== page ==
Yesterday morning I got up, and immediately went to my computer. The sites didn’t load at first – I suspect they were getting overwhelmed, but eventually I managed to bring up the livestream from the ESA mission control. For those of us here on the west coast of the US, we didn’t have all that much time to have to worry and wait; by the time we got up yesterday morning, most of the seven-hour stretch of time between separation (of the lander from the probe) and landing was nearly over. But for those poor exhausted people at the ESA, they’d been waiting years for this. Because way, way out there in the deep vast emptiness of space, a couple hundred MILLION miles away from Earth, a little robot named Philae had finally detached from its carrier and was floating down to its new home. In the last few minutes before confirmation was expected, it felt as if the entire world held its collective breath. And then, suddenly, cheers from everyone there at the ESA mission control, and the Twitterverse exploded. It made it! We have landed on a comet!
Just a little over 100 years ago, humanity took its first tentative leaps into the air. Within my own lifetime, humanity built a space station that now orbits our planet. Over the past few decades, we’ve launched quite a few probes out into wild, sending them in every direction – some to distant planets within our own solar system, and some with the goal to go far, far beyond. One of those, sent out about ten years ago, was the Rosetta probe, carrying with it a refrigerator-sized lander they named Philae. For the past ten years, Rosetta has been chasing a large, vaguely duck-shaped comet, with the primary goal of placing the lander on its surface.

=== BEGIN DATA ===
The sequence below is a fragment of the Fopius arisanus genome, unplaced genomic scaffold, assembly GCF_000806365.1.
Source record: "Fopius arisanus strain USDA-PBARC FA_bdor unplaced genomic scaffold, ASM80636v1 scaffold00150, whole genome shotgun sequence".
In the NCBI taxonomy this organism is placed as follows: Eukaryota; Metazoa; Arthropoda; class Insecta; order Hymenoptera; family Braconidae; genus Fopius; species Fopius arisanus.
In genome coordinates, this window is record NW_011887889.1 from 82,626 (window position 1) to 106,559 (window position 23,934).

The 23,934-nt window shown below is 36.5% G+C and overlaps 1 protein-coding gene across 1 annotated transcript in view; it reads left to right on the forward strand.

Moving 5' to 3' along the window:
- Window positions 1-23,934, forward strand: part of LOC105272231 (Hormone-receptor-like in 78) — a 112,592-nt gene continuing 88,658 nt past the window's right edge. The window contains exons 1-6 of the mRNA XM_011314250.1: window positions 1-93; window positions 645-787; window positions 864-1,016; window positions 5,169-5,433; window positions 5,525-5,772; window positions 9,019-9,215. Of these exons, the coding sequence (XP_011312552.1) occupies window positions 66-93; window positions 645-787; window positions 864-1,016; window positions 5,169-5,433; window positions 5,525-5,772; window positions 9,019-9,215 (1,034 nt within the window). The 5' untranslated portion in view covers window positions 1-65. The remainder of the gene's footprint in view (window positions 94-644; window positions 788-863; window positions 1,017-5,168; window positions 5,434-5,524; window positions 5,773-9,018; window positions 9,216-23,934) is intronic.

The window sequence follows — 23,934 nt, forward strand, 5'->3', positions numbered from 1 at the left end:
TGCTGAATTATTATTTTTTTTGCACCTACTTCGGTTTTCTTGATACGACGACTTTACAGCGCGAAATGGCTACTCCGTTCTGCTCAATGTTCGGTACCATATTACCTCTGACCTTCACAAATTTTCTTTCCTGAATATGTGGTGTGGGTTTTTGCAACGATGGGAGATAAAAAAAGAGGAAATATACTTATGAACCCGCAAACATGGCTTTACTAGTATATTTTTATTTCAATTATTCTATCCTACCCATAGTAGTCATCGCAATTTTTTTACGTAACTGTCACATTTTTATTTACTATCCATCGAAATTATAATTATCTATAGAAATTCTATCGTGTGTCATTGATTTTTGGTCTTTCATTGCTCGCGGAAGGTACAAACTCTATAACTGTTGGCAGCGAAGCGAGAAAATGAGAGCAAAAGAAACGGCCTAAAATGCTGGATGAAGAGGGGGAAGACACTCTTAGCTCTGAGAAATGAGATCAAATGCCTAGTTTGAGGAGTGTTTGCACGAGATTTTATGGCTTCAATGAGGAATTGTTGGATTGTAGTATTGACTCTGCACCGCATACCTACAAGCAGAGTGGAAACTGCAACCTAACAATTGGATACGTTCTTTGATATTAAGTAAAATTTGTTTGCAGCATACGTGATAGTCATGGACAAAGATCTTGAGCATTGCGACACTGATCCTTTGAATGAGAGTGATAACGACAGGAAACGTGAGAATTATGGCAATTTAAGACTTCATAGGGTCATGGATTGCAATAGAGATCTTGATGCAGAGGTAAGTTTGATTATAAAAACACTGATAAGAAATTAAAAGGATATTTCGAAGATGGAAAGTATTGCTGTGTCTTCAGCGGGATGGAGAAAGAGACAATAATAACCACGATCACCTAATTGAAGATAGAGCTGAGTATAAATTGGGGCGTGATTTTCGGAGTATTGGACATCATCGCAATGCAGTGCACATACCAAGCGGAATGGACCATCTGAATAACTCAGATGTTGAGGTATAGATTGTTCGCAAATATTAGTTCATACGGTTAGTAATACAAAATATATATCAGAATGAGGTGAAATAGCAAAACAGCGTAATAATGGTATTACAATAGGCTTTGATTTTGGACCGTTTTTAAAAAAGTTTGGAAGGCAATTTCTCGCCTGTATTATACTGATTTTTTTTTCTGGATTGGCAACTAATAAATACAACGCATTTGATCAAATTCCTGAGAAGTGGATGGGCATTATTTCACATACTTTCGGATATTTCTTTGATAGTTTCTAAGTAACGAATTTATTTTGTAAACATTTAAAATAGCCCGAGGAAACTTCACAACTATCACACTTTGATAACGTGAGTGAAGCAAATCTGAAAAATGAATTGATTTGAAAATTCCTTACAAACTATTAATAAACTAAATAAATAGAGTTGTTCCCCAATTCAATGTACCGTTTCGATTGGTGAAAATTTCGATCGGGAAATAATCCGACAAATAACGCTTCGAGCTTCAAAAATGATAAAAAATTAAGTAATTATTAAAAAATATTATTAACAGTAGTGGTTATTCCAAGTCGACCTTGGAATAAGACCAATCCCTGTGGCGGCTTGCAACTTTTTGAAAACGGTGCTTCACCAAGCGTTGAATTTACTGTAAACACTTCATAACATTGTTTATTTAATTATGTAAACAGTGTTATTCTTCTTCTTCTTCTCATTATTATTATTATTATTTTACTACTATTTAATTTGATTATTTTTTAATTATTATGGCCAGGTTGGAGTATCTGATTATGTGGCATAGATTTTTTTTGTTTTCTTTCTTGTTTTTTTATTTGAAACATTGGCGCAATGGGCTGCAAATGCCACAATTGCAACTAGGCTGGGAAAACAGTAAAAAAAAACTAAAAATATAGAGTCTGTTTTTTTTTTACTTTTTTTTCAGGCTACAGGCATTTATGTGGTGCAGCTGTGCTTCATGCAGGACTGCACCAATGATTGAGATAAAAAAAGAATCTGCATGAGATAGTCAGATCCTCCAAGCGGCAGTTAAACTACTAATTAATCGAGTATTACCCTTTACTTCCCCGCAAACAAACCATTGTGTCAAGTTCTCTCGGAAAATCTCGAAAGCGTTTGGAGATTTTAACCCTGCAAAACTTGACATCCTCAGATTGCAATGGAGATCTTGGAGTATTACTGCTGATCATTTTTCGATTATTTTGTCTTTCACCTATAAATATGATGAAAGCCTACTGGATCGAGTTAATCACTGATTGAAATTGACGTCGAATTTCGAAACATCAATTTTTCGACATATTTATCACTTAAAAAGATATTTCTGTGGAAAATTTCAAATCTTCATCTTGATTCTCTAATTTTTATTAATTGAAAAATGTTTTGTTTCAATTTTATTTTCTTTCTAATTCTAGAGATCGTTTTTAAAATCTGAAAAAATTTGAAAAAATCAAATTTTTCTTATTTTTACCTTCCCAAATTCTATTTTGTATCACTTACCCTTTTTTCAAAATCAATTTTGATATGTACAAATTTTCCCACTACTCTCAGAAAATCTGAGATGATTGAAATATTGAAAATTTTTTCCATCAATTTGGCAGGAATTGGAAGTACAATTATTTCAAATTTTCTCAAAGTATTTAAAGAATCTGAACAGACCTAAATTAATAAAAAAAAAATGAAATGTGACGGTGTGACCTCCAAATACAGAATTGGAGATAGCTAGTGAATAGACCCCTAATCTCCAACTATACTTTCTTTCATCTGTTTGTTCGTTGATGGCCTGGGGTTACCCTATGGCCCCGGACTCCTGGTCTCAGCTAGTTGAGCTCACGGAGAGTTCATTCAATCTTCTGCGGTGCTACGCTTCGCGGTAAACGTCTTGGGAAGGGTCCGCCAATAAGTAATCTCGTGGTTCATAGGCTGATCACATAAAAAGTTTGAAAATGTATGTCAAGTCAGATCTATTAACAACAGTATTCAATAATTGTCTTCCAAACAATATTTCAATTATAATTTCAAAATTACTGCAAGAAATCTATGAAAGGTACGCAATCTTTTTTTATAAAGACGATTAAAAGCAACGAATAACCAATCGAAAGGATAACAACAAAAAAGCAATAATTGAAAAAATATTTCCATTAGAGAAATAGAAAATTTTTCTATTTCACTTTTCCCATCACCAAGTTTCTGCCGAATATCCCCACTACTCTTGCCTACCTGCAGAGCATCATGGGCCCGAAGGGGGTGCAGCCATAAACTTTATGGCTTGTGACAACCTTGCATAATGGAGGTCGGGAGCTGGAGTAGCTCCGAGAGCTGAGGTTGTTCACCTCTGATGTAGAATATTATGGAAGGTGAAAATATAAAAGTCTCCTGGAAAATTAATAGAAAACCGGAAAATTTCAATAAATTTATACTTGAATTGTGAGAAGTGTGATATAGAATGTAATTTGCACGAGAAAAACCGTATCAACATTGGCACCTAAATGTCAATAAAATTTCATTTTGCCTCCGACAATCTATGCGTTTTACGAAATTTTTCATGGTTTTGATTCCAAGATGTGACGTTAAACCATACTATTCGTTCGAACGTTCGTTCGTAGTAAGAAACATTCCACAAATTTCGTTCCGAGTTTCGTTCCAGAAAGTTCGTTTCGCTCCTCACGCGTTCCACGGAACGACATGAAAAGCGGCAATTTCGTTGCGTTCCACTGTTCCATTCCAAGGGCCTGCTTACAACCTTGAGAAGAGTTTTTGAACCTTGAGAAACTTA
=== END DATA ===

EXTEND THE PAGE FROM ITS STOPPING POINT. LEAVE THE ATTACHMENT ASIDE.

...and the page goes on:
Yesterday, that little lander successfully settled onto the surface of a comet. Okay, maybe it didn’t quite stick the landing, and did a little dancing around. But the point is, it’s there now. Sitting out there, so far away from this planet that it is almost incomprehensible, on a comet. A COMET.
I keep clicking through this series that Randall Munroe drew as his own way of livestreaming the whole landing event. And it is hard not to get a little bit weepy every time I get to the end. Sometimes it’s too easy to lose sight of the bigger picture; to forget to look beyond all the petty political bickering and the mundane problems that are always around us. But look what we can do when we put our minds to it? Less than 50 years ago, we landed on the moon. Yesterday, we landed on a comet. Where will we go next?